In the most optimistic scenarios for TaaS, we could perhaps presume that all urban and inner-suburban households may adopt the service and forgo personal vehicle ownership. If an area with a household density of more than 1500 per square mile is considered sufficiently dense to support a TaaS business model, some 35% of all families would possibly forgo personal vehicle ownership. This is based on the below data taken from the Census Bureau which would equate to roughly 50mn houses based on a projection for 140mn households in 2030.
It is very doubtful that the vehicle ownership ratio for the remaining suburban and rural households will decline from current levels of around 2 (in fact currently closer to 2.4). On these assumptions, we can project that some 90mn households will still retain personal ownership of around 180mn vehicles by 2030. An efficient fleet-owned AV service would then perhaps comprise about 10mn vehicles, down from the 26mn projected if such fleets were to service 95% of all passenger miles for these more urban households. This implies that the total vehicle fleet would decline to around 190mn from 240mn at present, excluding all commercial vehicles.
This is still quite a negative outlook for the traditional vehicle industry, but it should be remembered that this scenario assumes 'zero' vehicle ownership for urban or inner suburban households. If just half of these households were to choose to own at least 1 vehicle for longer trips and weekend drives, the total vehicle fleet would rise to 215mn, not far from the current level.
Annual US new vehicle sales as a % of the total vehicle stock presently stands at around 7%. Based on a reduced total vehicle fleet of around 200mn, total annual sales will still amount to roughly 14mn per year, only a modest decline from the current 17mn.
In summary, if our more sanguine expectations for TaaS prove to be accurate, what would the implications be for the various industries cited as being negatively impacted by the widespread adoption of TaaS?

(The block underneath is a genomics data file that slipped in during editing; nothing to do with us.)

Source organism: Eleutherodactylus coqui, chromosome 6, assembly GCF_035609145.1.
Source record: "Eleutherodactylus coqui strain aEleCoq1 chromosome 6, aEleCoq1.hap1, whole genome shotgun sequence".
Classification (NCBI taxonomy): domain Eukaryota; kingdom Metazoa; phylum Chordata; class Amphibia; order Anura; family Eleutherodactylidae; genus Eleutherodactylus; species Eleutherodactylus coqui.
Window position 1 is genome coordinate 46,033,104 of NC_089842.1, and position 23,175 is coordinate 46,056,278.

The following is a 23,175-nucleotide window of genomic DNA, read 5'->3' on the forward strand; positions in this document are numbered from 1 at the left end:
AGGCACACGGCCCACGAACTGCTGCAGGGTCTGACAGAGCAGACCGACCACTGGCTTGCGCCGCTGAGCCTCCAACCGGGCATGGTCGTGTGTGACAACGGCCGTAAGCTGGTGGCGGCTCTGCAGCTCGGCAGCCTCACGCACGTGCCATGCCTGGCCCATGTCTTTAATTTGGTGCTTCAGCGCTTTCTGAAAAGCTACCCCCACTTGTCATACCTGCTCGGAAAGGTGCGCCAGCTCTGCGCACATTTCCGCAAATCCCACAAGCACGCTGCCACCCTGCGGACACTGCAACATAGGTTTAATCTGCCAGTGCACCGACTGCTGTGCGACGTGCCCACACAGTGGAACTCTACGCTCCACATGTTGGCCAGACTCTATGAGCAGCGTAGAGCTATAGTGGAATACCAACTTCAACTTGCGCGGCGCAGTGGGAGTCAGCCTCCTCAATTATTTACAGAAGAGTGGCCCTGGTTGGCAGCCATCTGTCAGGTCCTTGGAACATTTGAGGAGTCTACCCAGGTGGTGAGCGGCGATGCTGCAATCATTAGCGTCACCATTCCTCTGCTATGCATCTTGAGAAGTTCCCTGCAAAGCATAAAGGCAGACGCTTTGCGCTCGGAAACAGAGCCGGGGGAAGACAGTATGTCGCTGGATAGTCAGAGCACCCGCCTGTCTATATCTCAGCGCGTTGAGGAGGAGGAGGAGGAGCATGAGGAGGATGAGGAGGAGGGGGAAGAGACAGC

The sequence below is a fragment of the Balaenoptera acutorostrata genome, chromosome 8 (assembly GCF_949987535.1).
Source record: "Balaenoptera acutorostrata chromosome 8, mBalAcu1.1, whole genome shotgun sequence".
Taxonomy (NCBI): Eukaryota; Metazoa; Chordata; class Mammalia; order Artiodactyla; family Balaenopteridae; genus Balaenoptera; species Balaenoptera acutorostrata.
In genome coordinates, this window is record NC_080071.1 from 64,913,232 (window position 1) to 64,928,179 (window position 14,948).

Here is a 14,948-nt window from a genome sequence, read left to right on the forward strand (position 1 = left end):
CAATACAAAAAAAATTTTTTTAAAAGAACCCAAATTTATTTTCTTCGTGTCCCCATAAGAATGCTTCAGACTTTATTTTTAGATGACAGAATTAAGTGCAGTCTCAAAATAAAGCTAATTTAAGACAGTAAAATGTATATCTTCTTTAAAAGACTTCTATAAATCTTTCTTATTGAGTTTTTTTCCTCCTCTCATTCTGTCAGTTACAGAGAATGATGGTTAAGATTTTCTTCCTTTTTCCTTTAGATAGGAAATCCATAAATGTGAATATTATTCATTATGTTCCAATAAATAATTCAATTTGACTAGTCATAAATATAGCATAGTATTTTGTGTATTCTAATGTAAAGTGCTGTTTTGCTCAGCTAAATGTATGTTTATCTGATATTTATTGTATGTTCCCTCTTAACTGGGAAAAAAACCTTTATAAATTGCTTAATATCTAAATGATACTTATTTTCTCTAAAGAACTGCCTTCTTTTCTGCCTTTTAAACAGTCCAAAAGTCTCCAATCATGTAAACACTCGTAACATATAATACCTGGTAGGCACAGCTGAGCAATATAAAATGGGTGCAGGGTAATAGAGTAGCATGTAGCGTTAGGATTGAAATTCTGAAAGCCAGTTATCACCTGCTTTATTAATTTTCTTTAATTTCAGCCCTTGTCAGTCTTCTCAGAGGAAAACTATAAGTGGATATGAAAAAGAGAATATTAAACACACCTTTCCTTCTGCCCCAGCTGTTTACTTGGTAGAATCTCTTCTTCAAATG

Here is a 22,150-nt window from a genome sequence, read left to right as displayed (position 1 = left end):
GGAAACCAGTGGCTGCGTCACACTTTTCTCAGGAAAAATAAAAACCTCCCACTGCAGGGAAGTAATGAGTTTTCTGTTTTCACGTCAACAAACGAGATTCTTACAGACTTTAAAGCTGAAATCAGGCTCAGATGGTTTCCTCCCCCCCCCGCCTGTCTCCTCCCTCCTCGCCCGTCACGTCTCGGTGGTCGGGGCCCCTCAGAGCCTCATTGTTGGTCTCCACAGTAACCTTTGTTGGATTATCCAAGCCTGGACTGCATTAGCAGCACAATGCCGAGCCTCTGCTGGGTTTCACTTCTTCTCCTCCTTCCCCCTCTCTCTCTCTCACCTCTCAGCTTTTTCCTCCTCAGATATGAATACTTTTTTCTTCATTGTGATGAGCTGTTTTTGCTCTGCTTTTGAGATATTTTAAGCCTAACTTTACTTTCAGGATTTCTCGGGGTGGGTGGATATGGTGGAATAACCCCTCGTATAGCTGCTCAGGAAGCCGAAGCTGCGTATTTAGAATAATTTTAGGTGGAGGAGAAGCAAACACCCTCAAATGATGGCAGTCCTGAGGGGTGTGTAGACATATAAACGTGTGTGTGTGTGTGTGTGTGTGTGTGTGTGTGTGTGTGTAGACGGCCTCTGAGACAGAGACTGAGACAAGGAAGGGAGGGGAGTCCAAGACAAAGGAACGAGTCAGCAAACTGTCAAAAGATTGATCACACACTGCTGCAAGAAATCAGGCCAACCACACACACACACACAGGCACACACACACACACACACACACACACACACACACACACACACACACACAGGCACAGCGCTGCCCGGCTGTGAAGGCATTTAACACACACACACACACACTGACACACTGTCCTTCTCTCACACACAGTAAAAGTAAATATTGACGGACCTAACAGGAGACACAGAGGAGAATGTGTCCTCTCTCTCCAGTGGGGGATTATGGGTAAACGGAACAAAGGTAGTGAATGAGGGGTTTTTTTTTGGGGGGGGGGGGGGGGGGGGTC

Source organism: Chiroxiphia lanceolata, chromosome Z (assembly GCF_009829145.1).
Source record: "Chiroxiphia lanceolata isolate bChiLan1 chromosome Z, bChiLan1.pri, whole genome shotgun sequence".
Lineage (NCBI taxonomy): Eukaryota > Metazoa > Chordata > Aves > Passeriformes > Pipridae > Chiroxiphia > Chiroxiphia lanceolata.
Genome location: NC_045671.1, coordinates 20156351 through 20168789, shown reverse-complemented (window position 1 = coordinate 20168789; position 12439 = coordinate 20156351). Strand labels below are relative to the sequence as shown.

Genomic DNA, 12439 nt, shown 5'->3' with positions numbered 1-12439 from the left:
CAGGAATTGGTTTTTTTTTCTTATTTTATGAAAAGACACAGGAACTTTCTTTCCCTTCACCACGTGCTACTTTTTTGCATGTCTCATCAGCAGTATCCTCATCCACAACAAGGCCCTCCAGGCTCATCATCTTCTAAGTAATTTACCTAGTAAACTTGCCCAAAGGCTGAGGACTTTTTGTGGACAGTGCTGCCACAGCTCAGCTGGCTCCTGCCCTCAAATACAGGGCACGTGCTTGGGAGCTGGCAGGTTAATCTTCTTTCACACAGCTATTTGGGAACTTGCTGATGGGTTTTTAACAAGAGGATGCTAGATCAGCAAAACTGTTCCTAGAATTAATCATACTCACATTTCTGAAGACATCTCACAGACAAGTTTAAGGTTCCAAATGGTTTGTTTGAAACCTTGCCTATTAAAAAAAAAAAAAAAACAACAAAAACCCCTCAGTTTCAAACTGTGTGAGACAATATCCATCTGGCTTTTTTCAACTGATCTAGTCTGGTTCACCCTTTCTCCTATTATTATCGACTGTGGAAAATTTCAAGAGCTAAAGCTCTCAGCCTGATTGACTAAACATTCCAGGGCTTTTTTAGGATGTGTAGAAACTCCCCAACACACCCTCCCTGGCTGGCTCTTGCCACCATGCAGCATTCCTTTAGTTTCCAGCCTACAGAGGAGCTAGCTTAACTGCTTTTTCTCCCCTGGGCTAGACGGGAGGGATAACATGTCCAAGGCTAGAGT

Traditional vehicle manufacturers
It will not prove that disruptive or disastrous for existing vehicle manufacturers, although vehicle sales even under our assumptions, could well stagnate for a protracted period of time. There is also nothing stopping existing vehicle manufacturers from launching their own TaaS initiatives in conjunction with or in a JV with Silicon Valley tech firms currently developing this technology. Do these tech firms really want to be responsible for running huge fleets of vehicles, when it would be much easier to just earn a royalty on the use of their technology or components?
The JV between Mobileye (NASDAQ:INTC) and BMW (OTCPK:BMWYY) perhaps already hints at the evolution of this type of business model in the future. In fact, despite the perception that the traditional motor vehicle manufacturers are laggards when it comes to AV technology, a recent data dump from the California DMV suggests otherwise.
The table below shows AV miles driven per disengagement, or in other words, the miles driven before the "autopilot" function had to be disengaged. As the data shows, Google/Waymo (NASDAQ:GOOG) (NASDAQ:GOOGL) appears to be far ahead of everyone, but traditional vehicle companies such as Ford (NYSE:F) and BMW seem to be advancing quite well, at least based on the data below.
The data compiled above by Raymond James does come with the following caveat -
Nevertheless, the suggestion that traditional vehicle companies are not even on the "playing field" when it comes to AV technology, appears patently untrue.
Secondly, Fleet maintenance requirements for parts, etc., suggest that they may be best placed to offer such a service economically from a vertically integrated standpoint. Secondly, the rise of the 'connected car' will generate additional revenue streams for traditional vehicle makers by offering internet connectivity and ancillary related services that could replace any potential loss of existing revenues.
Finally, current valuations for vehicle makers such as Ford and GM (NYSE:GM) are already inexpensive and perhaps at least partially discounting the worse-case scenario. For companies such as Apple (NASDAQ:AAPL) and Google, which sit with very large cash piles, it may even make sense to consider buying a Ford or GM. If we consider the fact that Tesla (NASDAQ:TSLA) has spent nearly $9bn in capital expenditures to attain a production target of 500,000 vehicles per year, it may be a bargain to buy GM for $50bn for its annual production capacity of 10mn vehicles per year.
A future dominated by fleet-owned AVs would negate the need for any form of motor insurance since the assumption is that the potential for human error would be reduced to zero. However, even under this scenario, TaaS fleet owners are still likely to be required to buy third-party insurance. For instance, what happens if a pedestrian accidentally runs in front of an AV? Can the AV predict and avoid such an accident?
Most importantly, the assumption that motor insurance will no longer be required is based on the assumption that all vehicles will be autonomous or self-driving. If we are correct and a large % of the population still ends up owning at least one car, then there will still be a need for insurance and third-party insurance for the TaaS fleet owners. Outlawing the freedom to drive your own car will undoubtedly lead to massive pushback from many quarters of civil society.
Disclosure: I am/we are long F, GM.
I wrote this article myself, and it expresses my own opinions. I am not receiving compensation for it (other than from Seeking Alpha). I have no business relationship with any company whose stock is mentioned in this article.